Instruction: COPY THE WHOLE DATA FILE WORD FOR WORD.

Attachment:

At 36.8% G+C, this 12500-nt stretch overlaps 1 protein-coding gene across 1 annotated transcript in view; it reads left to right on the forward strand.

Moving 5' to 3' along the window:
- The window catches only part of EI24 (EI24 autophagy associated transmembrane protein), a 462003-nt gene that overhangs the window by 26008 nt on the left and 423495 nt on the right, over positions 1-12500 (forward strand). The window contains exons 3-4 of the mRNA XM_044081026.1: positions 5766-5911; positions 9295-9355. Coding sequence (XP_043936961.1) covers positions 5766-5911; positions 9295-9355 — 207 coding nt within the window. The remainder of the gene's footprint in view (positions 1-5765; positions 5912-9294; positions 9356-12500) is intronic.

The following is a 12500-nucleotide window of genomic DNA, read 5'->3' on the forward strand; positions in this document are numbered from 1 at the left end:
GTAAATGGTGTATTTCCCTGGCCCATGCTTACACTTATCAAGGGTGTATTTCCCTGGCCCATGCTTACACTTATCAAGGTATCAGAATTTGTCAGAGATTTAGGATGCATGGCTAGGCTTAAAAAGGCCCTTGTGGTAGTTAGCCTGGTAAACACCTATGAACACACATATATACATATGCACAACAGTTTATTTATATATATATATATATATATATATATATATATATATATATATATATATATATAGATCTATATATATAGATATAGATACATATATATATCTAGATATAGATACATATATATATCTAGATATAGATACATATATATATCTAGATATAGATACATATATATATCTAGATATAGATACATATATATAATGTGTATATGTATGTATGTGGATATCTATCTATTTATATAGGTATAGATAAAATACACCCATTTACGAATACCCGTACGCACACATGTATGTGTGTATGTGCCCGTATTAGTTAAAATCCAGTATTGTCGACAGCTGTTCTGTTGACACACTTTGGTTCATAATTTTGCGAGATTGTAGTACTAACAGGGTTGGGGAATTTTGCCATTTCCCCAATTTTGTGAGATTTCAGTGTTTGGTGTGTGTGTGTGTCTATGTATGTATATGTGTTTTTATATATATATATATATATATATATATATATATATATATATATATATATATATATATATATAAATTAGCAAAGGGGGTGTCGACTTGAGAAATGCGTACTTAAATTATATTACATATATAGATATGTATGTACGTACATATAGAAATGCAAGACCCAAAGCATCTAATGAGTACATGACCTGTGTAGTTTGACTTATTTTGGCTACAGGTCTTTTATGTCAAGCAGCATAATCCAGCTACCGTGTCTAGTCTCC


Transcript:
At 36.8% G+C, this 12500-nt stretch overlaps 1 protein-coding gene across 1 annotated transcript in view; it reads left to right on the forward strand.

Moving 5' to 3' along the window:
- The window catches only part of EI24 (EI24 autophagy associated transmembrane protein), a 462003-nt gene that overhangs the window by 26008 nt on the left and 423495 nt on the right, over positions 1-12500 (forward strand). The window contains exons 3-4 of the mRNA XM_044081026.1: positions 5766-5911; positions 9295-9355. Coding sequence (XP_043936961.1) covers positions 5766-5911; positions 9295-9355 — 207 coding nt within the window. The remainder of the gene's footprint in view (positions 1-5765; positions 5912-9294; positions 9356-12500) is intronic.

The following is a 12500-nucleotide window of genomic DNA, read 5'->3' on the forward strand; positions in this document are numbered from 1 at the left end:
GTAAATGGTGTATTTCCCTGGCCCATGCTTACACTTATCAAGGGTGTATTTCCCTGGCCCATGCTTACACTTATCAAGGTATCAGAATTTGTCAGAGATTTAGGATGCATGGCTAGGCTTAAAAAGGCCCTTGTGGTAGTTAGCCTGGTAAACACCTATGAACACACATATATACATATGCACAACAGTTTATTTATATATATATATATATATATATATATATATATATATATATATATATATATATAGATCTATATATATAGATATAGATACATATATATATCTAGATATAGATACATATATATATCTAGATATAGATACATATATATATCTAGATATAGATACATATATATATCTAGATATAGATACATATATATAATGTGTATATGTATGTATGTGGATATCTATCTATTTATATAGGTATAGATAAAATACACCCATTTACGAATACCCGTACGCACACATGTATGTGTGTATGTGCCCGTATTAGTTAAAATCCAGTATTGTCGACAGCTGTTCTGTTGACACACTTTGGTTCATAATTTTGCGAGATTGTAGTACTAACAGGGTTGGGGAATTTTGCCATTTCCCCAATTTTGTGAGATTTCAGTGTTTGGTGTGTGTGTGTGTCTATGTATGTATATGTGTTTTTATATATATATATATATATATATATATATATATATATATATATATATATATATATATATATAAATTAGCAAAGGGGGTGTCGACTTGAGAAATGCGTACTTAAATTATATTACATATATAGATATGTATGTACGTACATATAGAAATGCAAGACCCAAAGCATCTAATGAGTACATGACCTGTGTAGTTTGACTTATTTTGGCTACAGGTCTTTTATGTCAAGCAGCATAATCCAGCTACCGTGTCTAGTCTCC